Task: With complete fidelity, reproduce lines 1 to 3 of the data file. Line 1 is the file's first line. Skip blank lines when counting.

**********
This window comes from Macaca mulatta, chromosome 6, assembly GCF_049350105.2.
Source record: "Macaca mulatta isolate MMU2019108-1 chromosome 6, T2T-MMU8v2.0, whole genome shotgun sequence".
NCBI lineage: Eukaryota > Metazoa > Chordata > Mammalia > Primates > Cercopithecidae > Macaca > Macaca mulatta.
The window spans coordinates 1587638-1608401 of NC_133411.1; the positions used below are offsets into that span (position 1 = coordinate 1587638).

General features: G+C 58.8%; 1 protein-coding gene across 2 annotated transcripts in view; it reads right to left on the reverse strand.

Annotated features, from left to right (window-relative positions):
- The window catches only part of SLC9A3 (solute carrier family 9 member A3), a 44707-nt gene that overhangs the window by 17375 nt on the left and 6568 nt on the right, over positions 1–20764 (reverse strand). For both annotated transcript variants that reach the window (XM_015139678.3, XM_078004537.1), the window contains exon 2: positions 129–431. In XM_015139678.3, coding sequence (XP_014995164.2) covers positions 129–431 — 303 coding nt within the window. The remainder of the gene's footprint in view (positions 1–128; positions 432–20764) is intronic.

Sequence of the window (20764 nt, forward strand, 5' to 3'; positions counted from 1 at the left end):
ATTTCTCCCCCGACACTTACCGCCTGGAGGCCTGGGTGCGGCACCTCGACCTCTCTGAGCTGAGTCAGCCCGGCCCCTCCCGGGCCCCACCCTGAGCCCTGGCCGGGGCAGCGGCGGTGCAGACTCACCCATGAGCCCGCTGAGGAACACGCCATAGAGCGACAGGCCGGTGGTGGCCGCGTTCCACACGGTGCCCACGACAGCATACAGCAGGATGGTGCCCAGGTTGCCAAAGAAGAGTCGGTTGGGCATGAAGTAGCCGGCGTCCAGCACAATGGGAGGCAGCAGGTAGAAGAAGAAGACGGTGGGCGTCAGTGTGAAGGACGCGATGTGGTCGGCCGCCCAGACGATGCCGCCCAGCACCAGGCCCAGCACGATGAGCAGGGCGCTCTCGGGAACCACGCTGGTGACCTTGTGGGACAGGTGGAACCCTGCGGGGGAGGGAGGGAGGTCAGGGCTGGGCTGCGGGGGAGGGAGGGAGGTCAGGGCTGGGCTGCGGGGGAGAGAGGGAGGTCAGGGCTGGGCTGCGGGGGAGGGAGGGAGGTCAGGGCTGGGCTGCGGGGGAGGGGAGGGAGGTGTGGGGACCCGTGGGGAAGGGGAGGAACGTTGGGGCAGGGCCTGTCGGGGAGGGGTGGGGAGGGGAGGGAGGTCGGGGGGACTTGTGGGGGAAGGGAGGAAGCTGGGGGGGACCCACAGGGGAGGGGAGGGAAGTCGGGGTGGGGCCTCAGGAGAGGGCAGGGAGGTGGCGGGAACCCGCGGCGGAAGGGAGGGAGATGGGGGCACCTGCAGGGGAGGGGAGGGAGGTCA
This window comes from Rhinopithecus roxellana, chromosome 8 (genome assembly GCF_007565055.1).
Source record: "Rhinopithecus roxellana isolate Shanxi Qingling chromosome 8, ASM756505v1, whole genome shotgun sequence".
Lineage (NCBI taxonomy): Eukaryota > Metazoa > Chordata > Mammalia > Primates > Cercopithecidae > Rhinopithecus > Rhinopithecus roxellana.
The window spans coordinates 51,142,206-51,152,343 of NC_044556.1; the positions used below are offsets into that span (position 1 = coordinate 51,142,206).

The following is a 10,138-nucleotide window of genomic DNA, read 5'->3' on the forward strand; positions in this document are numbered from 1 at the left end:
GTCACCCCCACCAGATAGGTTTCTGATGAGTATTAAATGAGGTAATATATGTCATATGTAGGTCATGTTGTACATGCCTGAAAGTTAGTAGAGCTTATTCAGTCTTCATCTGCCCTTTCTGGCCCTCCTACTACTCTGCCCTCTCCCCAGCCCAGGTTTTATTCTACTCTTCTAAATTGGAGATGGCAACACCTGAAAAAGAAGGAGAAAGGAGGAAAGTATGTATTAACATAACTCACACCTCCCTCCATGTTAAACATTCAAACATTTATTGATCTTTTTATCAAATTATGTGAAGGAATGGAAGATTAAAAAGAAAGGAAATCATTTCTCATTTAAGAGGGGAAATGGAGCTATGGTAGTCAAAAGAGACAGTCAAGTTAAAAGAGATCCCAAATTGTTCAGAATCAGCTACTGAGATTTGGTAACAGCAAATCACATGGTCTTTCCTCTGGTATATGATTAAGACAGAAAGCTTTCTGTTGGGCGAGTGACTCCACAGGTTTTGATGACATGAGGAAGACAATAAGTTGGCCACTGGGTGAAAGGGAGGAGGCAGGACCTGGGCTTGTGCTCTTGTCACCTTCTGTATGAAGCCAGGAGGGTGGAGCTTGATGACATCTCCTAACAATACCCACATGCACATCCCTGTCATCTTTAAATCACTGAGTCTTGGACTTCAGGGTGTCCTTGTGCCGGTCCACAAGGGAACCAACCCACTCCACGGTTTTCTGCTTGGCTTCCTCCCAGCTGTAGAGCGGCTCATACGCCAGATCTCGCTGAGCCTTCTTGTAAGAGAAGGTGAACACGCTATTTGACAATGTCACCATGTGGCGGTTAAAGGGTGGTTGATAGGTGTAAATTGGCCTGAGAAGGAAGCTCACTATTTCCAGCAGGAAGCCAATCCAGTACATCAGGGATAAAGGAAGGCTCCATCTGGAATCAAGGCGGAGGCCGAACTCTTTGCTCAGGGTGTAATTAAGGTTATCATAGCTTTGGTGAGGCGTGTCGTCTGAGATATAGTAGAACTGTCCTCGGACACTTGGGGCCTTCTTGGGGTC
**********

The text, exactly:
This window comes from Macaca mulatta, chromosome 6, assembly GCF_049350105.2.
Source record: "Macaca mulatta isolate MMU2019108-1 chromosome 6, T2T-MMU8v2.0, whole genome shotgun sequence".
NCBI lineage: Eukaryota > Metazoa > Chordata > Mammalia > Primates > Cercopithecidae > Macaca > Macaca mulatta.